• Diffuse corneal clouding
  • Glaucoma

Features revealed by speciality-specific assessment

  • Amblyopia
  • Corneal clouding with characteristic ‘ground glass’ appearance
  • High hyperopia
  • Hypertelorism
  • Optic nerve abnormalities (swelling and atrophy)
  • Peripheral vascularisation of the cornea
  • Progressive pseudo-exophthalmos
  • Reduction in visual acuity
  • Retinopathy
  • Strabismus

General features

  • Behavioural abnormalities (typically not present in MPS IVA and VI)
  • Developmental delay (typically not present in MPS IVA and VI)
  • Hearing impairment
  • Seizures (typically not present in MPS IVA and VI)

Features revealed by speciality-specific assessment

  • Arachnoid cysts (typically not present in MPS IVA and VI)
  • Brain atrophy (typically not present in MPS IVA and VI)
  • Carpal tunnel syndrome
  • Cervical cord compression/myelopathy/subluxation
  • Enlarged perivascular space
  • Hydrocephalus
  • Odontoid dysplasia
  • Pachymeningitis cervicalis
  • Papilledema/optic atrophy
  • Sensorineural deafness
  • Signal-intensity abnormalities
  • Spinal canal stenosis
  • Ventriculomegaly

General features

  • Reduced endurance/exercise intolerance

Features revealed by speciality-specific assessment

  • Pulmonary hypertension
  • Thickened, regurgitant, or stenotic mitral or aortic valves in presence of left ventricular hypertrophy
  • Tricuspid regurgitation

General features

  • Reduced endurance/exercise intolerance
  • Sleep apnoea

Features revealed by speciality-specific assessment

  • Obstructed upper and lower airways (bronchial narrowing, narrowing of supraglottic and infraglottic airway)
  • Progressive reduction in lung volume
  • Respiratory infections
  • Sleep disorders (obstructive sleep apnoea/hypopnoea syndrome and upper airway resistance syndrome)

General features

  • Abdominal pain
  • Constipation
  • Hepatosplenomegaly
  • Hernias
  • Loose stools

Features revealed by speciality-specific assessment

  • Hepatosplenomegaly

General features

  • Abnormal buccal surfaces
  • Dentinogenesis imperfecta
  • Hypodontia
  • Pointed cusps
  • Spade-shaped incisors
  • Thin enamel

Features revealed by speciality-specific assessment

  • Abnormal buccal surfaces
  • Thin enamel

aSkeletal involvement and short stature may be less overt in some patients.

The following symptom patterns include neurological signs that should trigger a high index of suspicion for MPS:

  • Global developmental delay along with coarse facial features1,17
  • Cognitive impairment, delayed language development, hyperactive behaviour and sleep disorders1,13
  • Signs of compressive myelopathy (easily tired, frequent falls, paraparesis)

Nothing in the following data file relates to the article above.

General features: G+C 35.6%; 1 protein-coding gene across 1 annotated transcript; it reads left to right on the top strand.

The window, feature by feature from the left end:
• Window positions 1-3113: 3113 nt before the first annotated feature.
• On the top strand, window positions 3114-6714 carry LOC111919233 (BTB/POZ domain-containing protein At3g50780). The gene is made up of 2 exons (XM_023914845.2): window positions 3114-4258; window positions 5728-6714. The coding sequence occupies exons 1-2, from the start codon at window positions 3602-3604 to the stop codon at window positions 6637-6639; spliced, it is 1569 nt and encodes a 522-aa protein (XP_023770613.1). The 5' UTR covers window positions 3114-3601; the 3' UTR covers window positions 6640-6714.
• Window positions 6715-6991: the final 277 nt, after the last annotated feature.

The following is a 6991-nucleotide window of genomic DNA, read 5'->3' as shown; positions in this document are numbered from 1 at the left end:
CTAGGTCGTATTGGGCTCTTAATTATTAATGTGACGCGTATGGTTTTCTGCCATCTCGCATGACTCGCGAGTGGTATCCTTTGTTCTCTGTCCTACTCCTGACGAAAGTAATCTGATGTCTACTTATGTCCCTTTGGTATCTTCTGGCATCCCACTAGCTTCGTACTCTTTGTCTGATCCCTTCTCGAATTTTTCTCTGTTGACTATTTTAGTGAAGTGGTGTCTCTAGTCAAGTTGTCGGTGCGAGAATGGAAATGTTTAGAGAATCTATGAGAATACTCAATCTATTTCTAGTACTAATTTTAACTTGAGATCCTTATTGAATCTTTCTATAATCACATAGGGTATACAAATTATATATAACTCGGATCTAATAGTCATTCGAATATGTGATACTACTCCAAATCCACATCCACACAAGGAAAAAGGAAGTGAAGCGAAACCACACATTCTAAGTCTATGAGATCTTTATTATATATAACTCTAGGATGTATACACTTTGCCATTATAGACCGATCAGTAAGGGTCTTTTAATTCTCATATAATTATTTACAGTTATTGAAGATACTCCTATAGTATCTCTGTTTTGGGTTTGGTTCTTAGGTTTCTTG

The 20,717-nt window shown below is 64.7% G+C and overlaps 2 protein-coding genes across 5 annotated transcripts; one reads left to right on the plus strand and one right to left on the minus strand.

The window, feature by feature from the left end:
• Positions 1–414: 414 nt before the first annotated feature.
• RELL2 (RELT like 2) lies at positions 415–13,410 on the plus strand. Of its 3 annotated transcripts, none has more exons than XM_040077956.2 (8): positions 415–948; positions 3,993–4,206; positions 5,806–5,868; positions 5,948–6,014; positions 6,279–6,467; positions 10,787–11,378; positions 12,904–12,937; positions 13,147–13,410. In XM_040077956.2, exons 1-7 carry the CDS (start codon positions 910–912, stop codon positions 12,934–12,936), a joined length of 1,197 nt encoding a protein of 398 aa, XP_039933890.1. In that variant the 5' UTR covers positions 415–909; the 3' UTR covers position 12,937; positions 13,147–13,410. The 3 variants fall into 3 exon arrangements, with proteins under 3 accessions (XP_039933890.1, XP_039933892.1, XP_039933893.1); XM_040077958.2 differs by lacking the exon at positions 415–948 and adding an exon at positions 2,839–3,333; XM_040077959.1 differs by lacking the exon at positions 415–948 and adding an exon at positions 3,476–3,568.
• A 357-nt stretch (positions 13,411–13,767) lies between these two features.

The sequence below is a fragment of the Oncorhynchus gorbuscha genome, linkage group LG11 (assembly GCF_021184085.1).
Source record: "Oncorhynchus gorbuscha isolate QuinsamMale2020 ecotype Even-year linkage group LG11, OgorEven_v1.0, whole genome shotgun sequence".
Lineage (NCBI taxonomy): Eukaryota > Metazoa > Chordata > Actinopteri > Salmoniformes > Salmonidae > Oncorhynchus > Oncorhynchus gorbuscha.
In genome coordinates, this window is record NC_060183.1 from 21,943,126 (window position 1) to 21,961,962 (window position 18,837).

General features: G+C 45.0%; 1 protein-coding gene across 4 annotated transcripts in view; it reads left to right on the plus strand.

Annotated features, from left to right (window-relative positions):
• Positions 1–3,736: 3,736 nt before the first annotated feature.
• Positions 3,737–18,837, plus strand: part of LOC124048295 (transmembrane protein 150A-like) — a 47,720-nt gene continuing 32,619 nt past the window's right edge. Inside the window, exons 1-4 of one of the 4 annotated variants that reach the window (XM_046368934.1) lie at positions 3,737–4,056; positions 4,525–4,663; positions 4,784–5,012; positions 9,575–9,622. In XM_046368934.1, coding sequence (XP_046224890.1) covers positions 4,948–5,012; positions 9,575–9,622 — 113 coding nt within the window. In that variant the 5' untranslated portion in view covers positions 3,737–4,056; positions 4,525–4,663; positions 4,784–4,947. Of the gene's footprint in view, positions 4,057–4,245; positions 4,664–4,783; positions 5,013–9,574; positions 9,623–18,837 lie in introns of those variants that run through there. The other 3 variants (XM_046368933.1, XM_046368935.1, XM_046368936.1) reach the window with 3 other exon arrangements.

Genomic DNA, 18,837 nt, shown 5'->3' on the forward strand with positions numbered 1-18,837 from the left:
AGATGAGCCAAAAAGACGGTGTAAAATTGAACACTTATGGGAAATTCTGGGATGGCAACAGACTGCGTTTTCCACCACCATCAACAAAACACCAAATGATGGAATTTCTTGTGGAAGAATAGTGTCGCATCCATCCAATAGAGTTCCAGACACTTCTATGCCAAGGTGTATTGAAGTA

• Carpal tunnel syndrome1,17

As neurological manifestations may be important presenting signs, neurology can play a key role in identifying individuals with MPS. Appropriate patients should be referred to a geneticist or metabolic centre for definitive diagnosis and, when available, initiation of treatment.12

A more common neurological disorder or MPS?

Patients with MPS often require multiple corrective surgeries and procedures necessitating sedation and/or anaesthesia, which incur significant risk in this population due to airway abnormalities, orthopaedic deformities, and pulmonary, cardiac and neurological involvement.11 Early and accurate diagnosis is essential for proper planning and management of patients.

Many MPS-associated neurological abnormalities are nonspecific and have been described in numerous static and degenerative neurological conditions. Consider MPS when you see:

  • Genetic disease with global developmental delay, coarse facial features and/or organomegaly17
  • Neurodegenerative diseases characterised by cognitive impairment and behaviour disorders1
  • Cervical spinal myelopathy in patients with skeletal dysplasia3

Signal-intensity abnormalities, enlarged perivascular spaces (PVS), ventriculomegaly and hydrocephalus, atrophy and spinal stenosis are prominent neurologic features in almost all types of MPS:1

  • By MRI, the most prominent brain features of MPS are white- and grey-matter changes, ventriculomegaly and hydrocephalus, cortical atrophy, and enlarged PVS1
  • A unique MRI imaging feature described in patients with MPS disorders with primary neurological progression is the ‘‘honeycomb-like” appearance in the basal ganglia and thalami1
  • By MRI, canal stenosis, cord compression and myelopathy are usually present1
As MPS treatment can have a life-changing impact, early and accurate diagnosis is critical. If there is any suspicion of MPS, consider referring to a geneticist or local metabolic centre.12

Read More

Early investigation leads to early intervention.
Avoid delay.

Stay informed about the latest updates and information about MPS.